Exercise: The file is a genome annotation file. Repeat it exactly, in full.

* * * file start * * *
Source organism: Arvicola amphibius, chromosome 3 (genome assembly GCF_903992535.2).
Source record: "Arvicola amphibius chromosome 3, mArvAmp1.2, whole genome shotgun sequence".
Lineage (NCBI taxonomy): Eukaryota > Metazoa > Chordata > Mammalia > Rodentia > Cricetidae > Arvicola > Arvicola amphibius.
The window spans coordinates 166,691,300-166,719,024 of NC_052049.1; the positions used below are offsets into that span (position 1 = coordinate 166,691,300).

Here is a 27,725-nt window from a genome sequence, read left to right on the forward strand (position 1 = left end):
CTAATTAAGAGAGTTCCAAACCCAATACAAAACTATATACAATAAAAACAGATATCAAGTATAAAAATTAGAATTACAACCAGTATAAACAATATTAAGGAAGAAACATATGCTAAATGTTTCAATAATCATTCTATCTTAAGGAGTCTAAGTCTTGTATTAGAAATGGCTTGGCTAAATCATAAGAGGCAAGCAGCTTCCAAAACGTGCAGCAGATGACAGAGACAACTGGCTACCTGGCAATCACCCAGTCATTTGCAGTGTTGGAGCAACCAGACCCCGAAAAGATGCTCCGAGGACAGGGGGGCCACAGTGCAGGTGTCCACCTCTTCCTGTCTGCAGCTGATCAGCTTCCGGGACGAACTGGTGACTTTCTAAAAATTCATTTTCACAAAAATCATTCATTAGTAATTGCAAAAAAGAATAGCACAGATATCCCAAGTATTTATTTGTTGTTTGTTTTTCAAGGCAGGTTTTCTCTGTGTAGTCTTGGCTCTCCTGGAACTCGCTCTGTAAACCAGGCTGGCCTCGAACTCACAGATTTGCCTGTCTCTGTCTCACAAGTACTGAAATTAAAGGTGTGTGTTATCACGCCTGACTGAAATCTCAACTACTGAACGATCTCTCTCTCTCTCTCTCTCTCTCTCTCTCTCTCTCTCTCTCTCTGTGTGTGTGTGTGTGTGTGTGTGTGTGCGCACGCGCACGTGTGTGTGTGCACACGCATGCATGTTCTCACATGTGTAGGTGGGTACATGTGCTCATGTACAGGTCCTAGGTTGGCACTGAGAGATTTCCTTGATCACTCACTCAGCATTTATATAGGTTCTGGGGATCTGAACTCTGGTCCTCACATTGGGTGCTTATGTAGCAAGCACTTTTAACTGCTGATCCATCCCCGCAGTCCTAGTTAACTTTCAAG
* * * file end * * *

Source organism: Arvicola amphibius, chromosome 3 (genome assembly GCF_903992535.2).
Source record: "Arvicola amphibius chromosome 3, mArvAmp1.2, whole genome shotgun sequence".
Lineage (NCBI taxonomy): Eukaryota > Metazoa > Chordata > Mammalia > Rodentia > Cricetidae > Arvicola > Arvicola amphibius.
The window spans coordinates 166,691,300-166,719,024 of NC_052049.1; the positions used below are offsets into that span (position 1 = coordinate 166,691,300).

Here is a 27,725-nt window from a genome sequence, read left to right on the forward strand (position 1 = left end):
CTAATTAAGAGAGTTCCAAACCCAATACAAAACTATATACAATAAAAACAGATATCAAGTATAAAAATTAGAATTACAACCAGTATAAACAATATTAAGGAAGAAACATATGCTAAATGTTTCAATAATCATTCTATCTTAAGGAGTCTAAGTCTTGTATTAGAAATGGCTTGGCTAAATCATAAGAGGCAAGCAGCTTCCAAAACGTGCAGCAGATGACAGAGACAACTGGCTACCTGGCAATCACCCAGTCATTTGCAGTGTTGGAGCAACCAGACCCCGAAAAGATGCTCCGAGGACAGGGGGGCCACAGTGCAGGTGTCCACCTCTTCCTGTCTGCAGCTGATCAGCTTCCGGGACGAACTGGTGACTTTCTAAAAATTCATTTTCACAAAAATCATTCATTAGTAATTGCAAAAAAGAATAGCACAGATATCCCAAGTATTTATTTGTTGTTTGTTTTTCAAGGCAGGTTTTCTCTGTGTAGTCTTGGCTCTCCTGGAACTCGCTCTGTAAACCAGGCTGGCCTCGAACTCACAGATTTGCCTGTCTCTGTCTCACAAGTACTGAAATTAAAGGTGTGTGTTATCACGCCTGACTGAAATCTCAACTACTGAACGATCTCTCTCTCTCTCTCTCTCTCTCTCTCTCTCTCTCTCTCTCTCTGTGTGTGTGTGTGTGTGTGTGTGTGTGCGCACGCGCACGTGTGTGTGTGCACACGCATGCATGTTCTCACATGTGTAGGTGGGTACATGTGCTCATGTACAGGTCCTAGGTTGGCACTGAGAGATTTCCTTGATCACTCACTCAGCATTTATATAGGTTCTGGGGATCTGAACTCTGGTCCTCACATTGGGTGCTTATGTAGCAAGCACTTTTAACTGCTGATCCATCCCCGCAGTCCTAGTTAACTTTCAAG